Amid reports of country-wide lockdowns and market crashes, finally there’s some good news. According to a recent study from China, pregnant mothers sick with COVID-19, the respiratory disease caused by the novel coronavirus, don’t seem to pass the infection on to their newborn babies.
Although the mothers had COVID-19, their babies tested negative
The researchers Huazhong University of Science and Technology in China monitored the health of four pregnant women who arrived at Wuhan’s Union Hospital sick with COVID-19.
Wuhan, located in Hubei Province, China, is widely considered to be the epicenter of the new pandemic, which has so far infected more than 170,000 people in 153 countries. Most cases have been reported in China, but many countries, particularly in Europe and the USA, are reporting exponential increases in cases on a daily basis.
The four women delivered their babies while they were still infected. However, three of the babies tested negative for COVID-19 and showed no symptoms associated with the disease, such as fever or cough. The fourth baby couldn’t be tested due to the mother declining the procedure, the authors wrote in the journal Frontiers in Pediatrics.
For precaution, all the babies were immediately isolated in neonatal intensive care units and fed formula.
One of the newborns experienced a minor breathing issue, which was resolved after three days of treatment by mechanical ventilation. Two babies, including the one with breathing problems, also had body rashes, but these went away on their own.
Whether or not there’s a connection between the mothers’ COVID-19 and these minor medical problems is rather impossible to determine at this point.
“We are not sure the rash was due to the mother’s COVID-19 infection,” said study co-author Dr. Yalan Liu at Huazhong University of Science and Technology.
This is the second study that found pregnant mothers seem unlikely to transmit the virus to their newborns.
Previously, a study published in The Lancet, also by Chinese researchers, found no evidence that the viral infection can jump from pregnant women to their offspring at birth.
“Findings from this small group of cases suggest that there is currently no evidence for intrauterine infection caused by vertical transmission in women who develop COVID-19 pneumonia in late pregnancy,” the authors reported in The Lancet.
C-section is deemed safer than natural birth
All nine births were brought to term by C-section, while three of the four pregnancies in the current study were also delivered by C-section.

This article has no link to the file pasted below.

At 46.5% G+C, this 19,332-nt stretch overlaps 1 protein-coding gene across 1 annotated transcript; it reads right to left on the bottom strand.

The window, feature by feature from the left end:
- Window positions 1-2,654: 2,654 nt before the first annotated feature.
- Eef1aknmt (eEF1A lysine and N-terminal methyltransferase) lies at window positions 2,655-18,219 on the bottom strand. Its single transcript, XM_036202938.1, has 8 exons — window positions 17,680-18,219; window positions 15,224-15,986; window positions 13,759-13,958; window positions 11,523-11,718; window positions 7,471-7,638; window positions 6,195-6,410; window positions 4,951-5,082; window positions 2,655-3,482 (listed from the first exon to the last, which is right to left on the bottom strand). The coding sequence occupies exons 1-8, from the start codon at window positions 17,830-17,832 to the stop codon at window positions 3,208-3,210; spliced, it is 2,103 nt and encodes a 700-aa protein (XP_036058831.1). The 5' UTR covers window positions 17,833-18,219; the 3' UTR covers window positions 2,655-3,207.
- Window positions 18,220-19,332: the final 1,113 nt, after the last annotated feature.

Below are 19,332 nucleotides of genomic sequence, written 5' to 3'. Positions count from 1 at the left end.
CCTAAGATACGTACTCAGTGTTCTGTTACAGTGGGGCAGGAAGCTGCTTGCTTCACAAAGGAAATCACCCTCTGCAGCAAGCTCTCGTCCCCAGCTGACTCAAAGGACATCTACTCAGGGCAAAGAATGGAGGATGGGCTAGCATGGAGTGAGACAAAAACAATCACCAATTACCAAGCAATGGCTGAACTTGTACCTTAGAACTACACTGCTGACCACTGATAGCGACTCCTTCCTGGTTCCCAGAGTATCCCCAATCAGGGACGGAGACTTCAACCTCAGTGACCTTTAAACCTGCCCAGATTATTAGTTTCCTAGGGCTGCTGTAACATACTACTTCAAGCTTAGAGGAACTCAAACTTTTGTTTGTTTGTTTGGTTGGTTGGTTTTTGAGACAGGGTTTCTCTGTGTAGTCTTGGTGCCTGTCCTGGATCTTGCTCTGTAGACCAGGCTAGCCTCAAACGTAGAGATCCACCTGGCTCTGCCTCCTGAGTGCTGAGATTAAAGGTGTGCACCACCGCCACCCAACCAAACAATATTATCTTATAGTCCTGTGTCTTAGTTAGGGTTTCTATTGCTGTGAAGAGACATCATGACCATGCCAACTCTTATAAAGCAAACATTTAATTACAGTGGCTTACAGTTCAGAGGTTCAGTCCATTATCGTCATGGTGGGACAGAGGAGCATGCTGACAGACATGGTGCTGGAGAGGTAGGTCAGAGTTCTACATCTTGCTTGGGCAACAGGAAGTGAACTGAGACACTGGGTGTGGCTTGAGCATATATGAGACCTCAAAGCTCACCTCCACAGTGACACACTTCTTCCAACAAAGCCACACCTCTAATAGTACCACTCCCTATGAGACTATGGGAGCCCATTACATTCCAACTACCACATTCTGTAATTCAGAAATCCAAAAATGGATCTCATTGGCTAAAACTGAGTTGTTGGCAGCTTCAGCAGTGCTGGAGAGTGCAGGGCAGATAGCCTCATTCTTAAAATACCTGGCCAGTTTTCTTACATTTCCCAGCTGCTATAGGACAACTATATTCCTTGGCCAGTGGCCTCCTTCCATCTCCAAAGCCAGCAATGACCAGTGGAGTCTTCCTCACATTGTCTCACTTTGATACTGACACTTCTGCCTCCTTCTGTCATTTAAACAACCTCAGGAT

“To avoid infections caused by perinatal and postnatal transmission, our obstetricians think that C-section may be safer,” Liu said. “Only one pregnant mother adopted vaginal delivery because of the onset of the labor process. The baby was normal. Maybe vaginal delivery is OK. It needs further study.”
The findings are in line with previous coronavirus outbreaks. Studies have not found evidence of viral transmission from mother to child when pregnant women were infected with SARS and MERS, which are caused by different coronavirus strains. However, these outbreaks — which were extremely severe among infected patients compared to COVID-19 — were associated with “critical maternal illness, spontaneous abortion, or even maternal death,” according to Liu.
The two studies have rather small sample sizes. In typical conditions, the low number of reported cases cannot be used to draw definite conclusions. Mothers in other countries might also behave differently, depending on how they’ve been treated by local medical staff.
On Monday, March 16, a newborn baby in England tested positive for COVID-19. The baby’s mother was taken to a north London hospital days before the birth with suspected pneumonia — she also tested positive. Doctors do not know whether the baby became infected in the womb (which the two studies in the article suggest shouldn’t happen) or after birth.
In the future, the researchers plan on conducting more studies. The sensitivity of the diagnostic test used to detect the virus is around 71%, but its reliability in babies is not well understood. To investigate, the researchers plan on collecting and analyzing samples of the placenta, amniotic fluid, neonatal blood, and gastric fluid, among others, to detect possible receptors for the virus.
Tibi is a science journalist and co-founder of ZME Science. He writes mainly about emerging tech, physics, climate, and space. In his spare time, Tibi likes to make weird music on his computer and groom felines.